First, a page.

Daniel 1 to 3 In our study of Ezekiel, we were challenged to live righteously in an unrighteous world. Ezekiel persevered for over 25 yrs. Daniel will do the same for over 70 +/- yrs. Both were models of what it means to be faithful and steadfast in challenging circumstances. Whereas Ezekiel faced his alone, Daniel had three friends to walk with him. All four were nobles or part of the upper class in Jerusalem, yet in Babylon, Ezekiel lived in a refugee camp by the river. Daniel and his three friends lived in somewhat luxurious quarters in the King’s palace. All were used by God to show the other captives and the wicked King that there is only one God, Yahweh.
God allowed Nebuchadnezzar to take the ripe and full-fleshed figs in the first wave and the treasures of the Temple. [see Jer 24] He would protect them by placing the captives in quarantine and the Temple treasures in his god’s treasury. There they would lay protected until the 70 yr. captivity drew to a conclusion.
God allowed all of them to face tests to prove to the Judahites, the King, and us, that God alone is supreme. Daniel and his three friends would face the test of purity vs. defilement and faithfulness vs. unfaithfulness. God blessed them and allowed them to live and work in ungodly environments where they became role models of righteousness.
Today we live and move in a world that is more and more ungodly. We will be presented with tests to prove to others that God is God.
Ezekiel 22 – 24 If you are an enthusiast of old English movies, you know that servants obey without question. Ezekiel is known as the servant who obeys whether he understands or not. Are we? The Lord graciously prepared Ezekiel to be a sign to the exiles through his response to his wife’s untimely death. God told him, “I am about to take the delight of your eyes away from you with a jolt, but you must not mourn or weep or shed tears.” And it happened just as the Lord had said. In the evening, his wife died, and Ezekiel did just as the Lord commanded. Ezekiel did not question: “why, Lord?”
“The death of Ezekiel’s wife prefigured the loss of the temple, which was “the delight of [the Jews’] eyes.” God strove to make His intent clear so that the people would have no excuse. Despite the hardship in the loss of Ezekiel’s wife and Temple, all would be for Israel’s good (vv. 19–27). Through the trouble, the people would come to know that He is the Lord.” (Ligonier ministries)Li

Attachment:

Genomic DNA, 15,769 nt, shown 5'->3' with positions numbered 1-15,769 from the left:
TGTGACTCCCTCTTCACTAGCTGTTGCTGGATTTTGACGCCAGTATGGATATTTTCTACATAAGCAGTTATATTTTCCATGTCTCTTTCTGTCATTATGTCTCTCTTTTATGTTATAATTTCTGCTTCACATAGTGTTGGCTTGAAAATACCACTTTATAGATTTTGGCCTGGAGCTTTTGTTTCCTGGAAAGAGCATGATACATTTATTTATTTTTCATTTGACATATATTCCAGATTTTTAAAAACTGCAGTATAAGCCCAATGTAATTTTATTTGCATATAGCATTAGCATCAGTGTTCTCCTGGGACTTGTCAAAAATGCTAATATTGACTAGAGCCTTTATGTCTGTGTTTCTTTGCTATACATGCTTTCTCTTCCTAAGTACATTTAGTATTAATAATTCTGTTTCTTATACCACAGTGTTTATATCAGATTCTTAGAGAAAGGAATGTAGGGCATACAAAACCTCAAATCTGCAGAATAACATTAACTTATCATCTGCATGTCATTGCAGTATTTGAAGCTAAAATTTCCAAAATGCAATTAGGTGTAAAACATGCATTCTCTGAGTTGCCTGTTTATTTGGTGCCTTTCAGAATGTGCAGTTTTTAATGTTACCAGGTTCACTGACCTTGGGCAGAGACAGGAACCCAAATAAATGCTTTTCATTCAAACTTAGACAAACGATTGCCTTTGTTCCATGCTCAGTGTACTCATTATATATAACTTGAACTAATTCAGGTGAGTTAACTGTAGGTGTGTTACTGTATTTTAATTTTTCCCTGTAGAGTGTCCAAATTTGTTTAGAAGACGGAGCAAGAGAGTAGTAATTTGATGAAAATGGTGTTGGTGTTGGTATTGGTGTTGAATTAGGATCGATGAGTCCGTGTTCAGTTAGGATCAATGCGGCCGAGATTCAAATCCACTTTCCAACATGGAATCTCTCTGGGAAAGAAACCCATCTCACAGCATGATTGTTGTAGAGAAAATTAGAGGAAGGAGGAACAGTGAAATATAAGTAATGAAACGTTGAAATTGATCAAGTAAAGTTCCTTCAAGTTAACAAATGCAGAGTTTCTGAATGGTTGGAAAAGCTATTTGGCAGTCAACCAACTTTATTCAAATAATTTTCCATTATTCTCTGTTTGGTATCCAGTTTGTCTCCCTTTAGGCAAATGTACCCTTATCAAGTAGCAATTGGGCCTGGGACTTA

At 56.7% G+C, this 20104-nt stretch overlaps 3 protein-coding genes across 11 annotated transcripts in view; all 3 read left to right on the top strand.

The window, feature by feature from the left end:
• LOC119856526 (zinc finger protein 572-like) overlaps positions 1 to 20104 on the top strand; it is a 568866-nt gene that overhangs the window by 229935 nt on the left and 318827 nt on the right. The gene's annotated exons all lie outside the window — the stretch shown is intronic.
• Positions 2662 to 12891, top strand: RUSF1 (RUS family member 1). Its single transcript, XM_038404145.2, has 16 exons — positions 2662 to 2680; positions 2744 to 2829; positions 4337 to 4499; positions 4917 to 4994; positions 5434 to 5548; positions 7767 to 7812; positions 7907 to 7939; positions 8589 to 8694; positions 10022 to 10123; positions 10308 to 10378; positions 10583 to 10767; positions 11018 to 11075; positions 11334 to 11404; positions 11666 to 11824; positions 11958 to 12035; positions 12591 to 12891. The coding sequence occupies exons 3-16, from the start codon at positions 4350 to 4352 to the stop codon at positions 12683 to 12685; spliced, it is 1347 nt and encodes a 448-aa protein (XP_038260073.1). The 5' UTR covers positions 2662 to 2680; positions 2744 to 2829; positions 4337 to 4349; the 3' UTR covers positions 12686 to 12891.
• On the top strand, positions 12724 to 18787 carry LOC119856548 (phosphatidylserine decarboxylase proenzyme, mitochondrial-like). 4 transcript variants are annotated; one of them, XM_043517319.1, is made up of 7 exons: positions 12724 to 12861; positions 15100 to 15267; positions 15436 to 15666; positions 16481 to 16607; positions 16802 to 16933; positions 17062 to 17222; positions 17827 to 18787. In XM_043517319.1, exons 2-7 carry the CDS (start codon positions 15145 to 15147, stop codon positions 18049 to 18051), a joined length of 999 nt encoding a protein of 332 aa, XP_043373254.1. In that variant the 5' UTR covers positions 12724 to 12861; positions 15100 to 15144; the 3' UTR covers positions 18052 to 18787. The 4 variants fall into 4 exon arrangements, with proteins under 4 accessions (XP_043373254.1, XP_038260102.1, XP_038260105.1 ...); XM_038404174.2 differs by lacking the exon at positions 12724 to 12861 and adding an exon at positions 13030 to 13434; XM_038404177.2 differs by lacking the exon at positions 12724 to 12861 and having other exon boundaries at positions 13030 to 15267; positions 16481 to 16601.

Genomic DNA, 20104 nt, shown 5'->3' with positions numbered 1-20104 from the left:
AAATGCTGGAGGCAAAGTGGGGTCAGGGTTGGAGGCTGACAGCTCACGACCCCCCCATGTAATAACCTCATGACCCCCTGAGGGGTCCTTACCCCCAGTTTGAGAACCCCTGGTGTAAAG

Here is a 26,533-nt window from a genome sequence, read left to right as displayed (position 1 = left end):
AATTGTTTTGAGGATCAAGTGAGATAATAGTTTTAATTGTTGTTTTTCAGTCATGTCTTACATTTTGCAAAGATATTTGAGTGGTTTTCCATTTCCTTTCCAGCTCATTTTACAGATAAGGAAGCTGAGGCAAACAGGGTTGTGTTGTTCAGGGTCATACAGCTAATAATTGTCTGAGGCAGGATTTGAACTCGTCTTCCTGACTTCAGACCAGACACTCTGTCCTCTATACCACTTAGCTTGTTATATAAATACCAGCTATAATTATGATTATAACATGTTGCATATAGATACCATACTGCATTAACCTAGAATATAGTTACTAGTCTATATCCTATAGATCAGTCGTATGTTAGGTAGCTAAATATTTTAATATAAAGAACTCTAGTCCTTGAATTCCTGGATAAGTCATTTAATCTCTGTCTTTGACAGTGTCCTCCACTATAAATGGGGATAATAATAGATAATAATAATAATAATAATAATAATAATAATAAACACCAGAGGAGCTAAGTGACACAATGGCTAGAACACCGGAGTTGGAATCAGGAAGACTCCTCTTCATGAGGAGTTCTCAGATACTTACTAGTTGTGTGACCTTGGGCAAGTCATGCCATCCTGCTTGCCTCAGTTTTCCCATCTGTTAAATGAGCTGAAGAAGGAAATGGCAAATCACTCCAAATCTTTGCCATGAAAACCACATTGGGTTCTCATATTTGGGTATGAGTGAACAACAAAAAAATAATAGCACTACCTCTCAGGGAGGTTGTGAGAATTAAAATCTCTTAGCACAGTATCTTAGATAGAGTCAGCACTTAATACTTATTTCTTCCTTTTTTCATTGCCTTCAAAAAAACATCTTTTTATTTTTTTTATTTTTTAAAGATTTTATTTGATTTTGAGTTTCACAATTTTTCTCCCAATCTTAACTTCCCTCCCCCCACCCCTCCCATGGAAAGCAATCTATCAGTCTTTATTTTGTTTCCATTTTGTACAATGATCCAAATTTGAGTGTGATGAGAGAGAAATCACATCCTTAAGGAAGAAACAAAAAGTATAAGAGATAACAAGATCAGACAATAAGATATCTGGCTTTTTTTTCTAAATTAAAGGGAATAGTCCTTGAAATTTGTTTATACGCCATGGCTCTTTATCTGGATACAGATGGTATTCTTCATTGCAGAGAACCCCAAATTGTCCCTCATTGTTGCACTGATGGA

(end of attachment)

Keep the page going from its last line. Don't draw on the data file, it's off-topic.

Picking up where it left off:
Like the English servants, Ezekiel obeyed and did not mourn, and the exiles as well were not to mourn the tragic news of the loss of their Temple. Ezekiel trusted God’s purpose even as he experienced this tragedy.
How about us? Do we trust God enough to be obedient even when we don’t understand all of the reasons behind His request?
Jeremiah 37 -39 Novels and mysteries have cliff hanger episodes to keep us riveted to the plot. Jeremiah’s book is no different, and chapter by chapter, we are privy to the plans of the villains and heroes. The villains don’t believe Jeremiah the prophet, and so plot to keep the cowardly vacillating king, Zedekiah, from surrendering.
Zedekiah vacillates between keeping Jeremiah safe and yielding to the villains—even after hearing Jeremiah tell him the best option. In the middle of this, Jeremiah’s fateful mistake leads to him being caught and hidden in a covered muddy cistern. While the villains are busy slapping each other on the back for getting rid of Jeremiah, Ebed Melech, a court servant, is busy convincing Zedekiah to let him free Jeremiah out of the cistern. Zedekiah for once wisely listens and allows Ebed to free Jeremiah.
Ebed Melech is the courageous man of the hour.
Through this entire chapter, we have God’s eyes to see who would be true to Him. It turns out that it wasn’t an Israelite but a courageous Ethiopian who becomes Jeremiah’s savior. In his humility, he never asks for a reward but God saw and spared him when the Babylonians took Jerusalem.
You never know when God will use you to be the person of the hour, but this one thing you can be certain of:
Isaiah 49 Of all the disciples, only John remained at the cross and witnessed the death of Jesus. In the evening, Jesus came and stood before them, but Thomas was absent. He had said I will not believe unless I can put my hands in the holes where the nails penetrated. Jesus lovingly came and offered Thomas that witness, and he responded, “My Lord and my God.”